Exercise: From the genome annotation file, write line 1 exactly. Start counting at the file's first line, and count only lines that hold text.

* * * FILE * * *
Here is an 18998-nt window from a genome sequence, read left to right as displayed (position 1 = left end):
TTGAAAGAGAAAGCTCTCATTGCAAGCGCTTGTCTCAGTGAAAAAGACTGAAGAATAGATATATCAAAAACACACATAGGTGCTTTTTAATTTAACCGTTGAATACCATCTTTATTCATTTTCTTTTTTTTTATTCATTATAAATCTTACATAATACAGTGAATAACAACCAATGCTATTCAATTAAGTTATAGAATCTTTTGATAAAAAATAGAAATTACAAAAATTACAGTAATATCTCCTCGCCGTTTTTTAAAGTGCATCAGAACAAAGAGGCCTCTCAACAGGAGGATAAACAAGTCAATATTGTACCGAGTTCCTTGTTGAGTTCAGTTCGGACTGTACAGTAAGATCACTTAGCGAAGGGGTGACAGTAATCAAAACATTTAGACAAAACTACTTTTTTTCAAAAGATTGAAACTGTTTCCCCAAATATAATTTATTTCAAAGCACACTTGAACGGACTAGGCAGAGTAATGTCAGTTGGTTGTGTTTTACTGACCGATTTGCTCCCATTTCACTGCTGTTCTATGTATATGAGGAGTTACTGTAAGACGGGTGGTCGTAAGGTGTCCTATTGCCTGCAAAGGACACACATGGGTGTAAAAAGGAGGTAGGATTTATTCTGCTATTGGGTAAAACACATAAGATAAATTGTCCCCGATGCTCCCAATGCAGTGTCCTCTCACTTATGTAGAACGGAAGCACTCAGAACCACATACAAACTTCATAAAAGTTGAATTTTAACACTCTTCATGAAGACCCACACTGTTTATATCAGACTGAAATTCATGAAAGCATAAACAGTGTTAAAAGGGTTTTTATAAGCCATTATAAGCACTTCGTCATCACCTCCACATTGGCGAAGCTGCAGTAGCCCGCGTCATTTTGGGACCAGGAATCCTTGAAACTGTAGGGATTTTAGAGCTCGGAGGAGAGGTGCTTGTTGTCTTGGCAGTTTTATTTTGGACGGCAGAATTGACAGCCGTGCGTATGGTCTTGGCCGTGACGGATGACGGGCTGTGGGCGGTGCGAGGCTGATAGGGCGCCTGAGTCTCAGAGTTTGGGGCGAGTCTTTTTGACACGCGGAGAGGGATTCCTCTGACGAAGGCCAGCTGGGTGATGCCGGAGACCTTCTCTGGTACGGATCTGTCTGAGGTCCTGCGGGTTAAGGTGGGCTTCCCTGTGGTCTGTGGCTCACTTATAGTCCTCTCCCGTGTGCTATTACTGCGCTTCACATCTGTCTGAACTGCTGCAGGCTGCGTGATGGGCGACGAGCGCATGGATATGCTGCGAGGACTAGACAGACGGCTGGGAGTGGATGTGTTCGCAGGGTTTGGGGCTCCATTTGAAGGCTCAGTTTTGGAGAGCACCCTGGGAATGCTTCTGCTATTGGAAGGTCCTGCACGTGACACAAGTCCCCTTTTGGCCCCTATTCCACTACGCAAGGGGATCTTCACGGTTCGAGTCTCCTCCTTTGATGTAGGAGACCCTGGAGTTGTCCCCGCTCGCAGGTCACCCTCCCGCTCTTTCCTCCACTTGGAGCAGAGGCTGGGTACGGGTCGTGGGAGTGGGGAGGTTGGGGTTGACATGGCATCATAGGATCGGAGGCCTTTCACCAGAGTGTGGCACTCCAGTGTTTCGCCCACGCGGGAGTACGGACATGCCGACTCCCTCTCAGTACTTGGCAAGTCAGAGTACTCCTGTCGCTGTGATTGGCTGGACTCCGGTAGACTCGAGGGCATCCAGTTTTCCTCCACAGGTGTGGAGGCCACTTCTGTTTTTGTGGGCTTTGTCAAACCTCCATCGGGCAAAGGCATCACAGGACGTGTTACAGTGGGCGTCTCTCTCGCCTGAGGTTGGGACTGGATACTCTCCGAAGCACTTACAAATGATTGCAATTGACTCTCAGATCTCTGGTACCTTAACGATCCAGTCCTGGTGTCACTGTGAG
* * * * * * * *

Here is an 18998-nt window from a genome sequence, read left to right as displayed (position 1 = left end):